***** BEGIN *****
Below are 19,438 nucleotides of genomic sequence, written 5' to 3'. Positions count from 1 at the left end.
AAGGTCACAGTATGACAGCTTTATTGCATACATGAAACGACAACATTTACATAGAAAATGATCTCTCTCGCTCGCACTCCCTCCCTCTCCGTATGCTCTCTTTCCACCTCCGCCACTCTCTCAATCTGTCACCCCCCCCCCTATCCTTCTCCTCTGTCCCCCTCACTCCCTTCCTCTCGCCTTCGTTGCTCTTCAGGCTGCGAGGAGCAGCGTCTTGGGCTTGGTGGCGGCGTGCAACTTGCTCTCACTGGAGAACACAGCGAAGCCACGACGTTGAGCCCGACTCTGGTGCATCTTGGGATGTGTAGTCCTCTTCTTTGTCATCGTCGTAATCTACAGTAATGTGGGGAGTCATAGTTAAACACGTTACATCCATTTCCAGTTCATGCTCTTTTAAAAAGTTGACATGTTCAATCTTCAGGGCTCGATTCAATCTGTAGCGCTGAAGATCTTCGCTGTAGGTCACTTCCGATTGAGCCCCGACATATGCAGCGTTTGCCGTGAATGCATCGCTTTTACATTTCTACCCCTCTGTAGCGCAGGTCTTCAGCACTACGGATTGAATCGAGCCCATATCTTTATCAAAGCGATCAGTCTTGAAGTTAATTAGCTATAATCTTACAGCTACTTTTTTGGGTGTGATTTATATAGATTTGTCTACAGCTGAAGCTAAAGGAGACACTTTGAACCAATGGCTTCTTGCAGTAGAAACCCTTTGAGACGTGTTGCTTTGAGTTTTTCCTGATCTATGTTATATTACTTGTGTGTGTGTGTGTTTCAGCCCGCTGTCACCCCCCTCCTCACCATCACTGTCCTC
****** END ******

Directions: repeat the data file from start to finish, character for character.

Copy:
Below are 19,438 nucleotides of genomic sequence, written 5' to 3'. Positions count from 1 at the left end.
AAGGTCACAGTATGACAGCTTTATTGCATACATGAAACGACAACATTTACATAGAAAATGATCTCTCTCGCTCGCACTCCCTCCCTCTCCGTATGCTCTCTTTCCACCTCCGCCACTCTCTCAATCTGTCACCCCCCCCCCTATCCTTCTCCTCTGTCCCCCTCACTCCCTTCCTCTCGCCTTCGTTGCTCTTCAGGCTGCGAGGAGCAGCGTCTTGGGCTTGGTGGCGGCGTGCAACTTGCTCTCACTGGAGAACACAGCGAAGCCACGACGTTGAGCCCGACTCTGGTGCATCTTGGGATGTGTAGTCCTCTTCTTTGTCATCGTCGTAATCTACAGTAATGTGGGGAGTCATAGTTAAACACGTTACATCCATTTCCAGTTCATGCTCTTTTAAAAAGTTGACATGTTCAATCTTCAGGGCTCGATTCAATCTGTAGCGCTGAAGATCTTCGCTGTAGGTCACTTCCGATTGAGCCCCGACATATGCAGCGTTTGCCGTGAATGCATCGCTTTTACATTTCTACCCCTCTGTAGCGCAGGTCTTCAGCACTACGGATTGAATCGAGCCCATATCTTTATCAAAGCGATCAGTCTTGAAGTTAATTAGCTATAATCTTACAGCTACTTTTTTGGGTGTGATTTATATAGATTTGTCTACAGCTGAAGCTAAAGGAGACACTTTGAACCAATGGCTTCTTGCAGTAGAAACCCTTTGAGACGTGTTGCTTTGAGTTTTTCCTGATCTATGTTATATTACTTGTGTGTGTGTGTGTTTCAGCCCGCTGTCACCCCCCTCCTCACCATCACTGTCCTC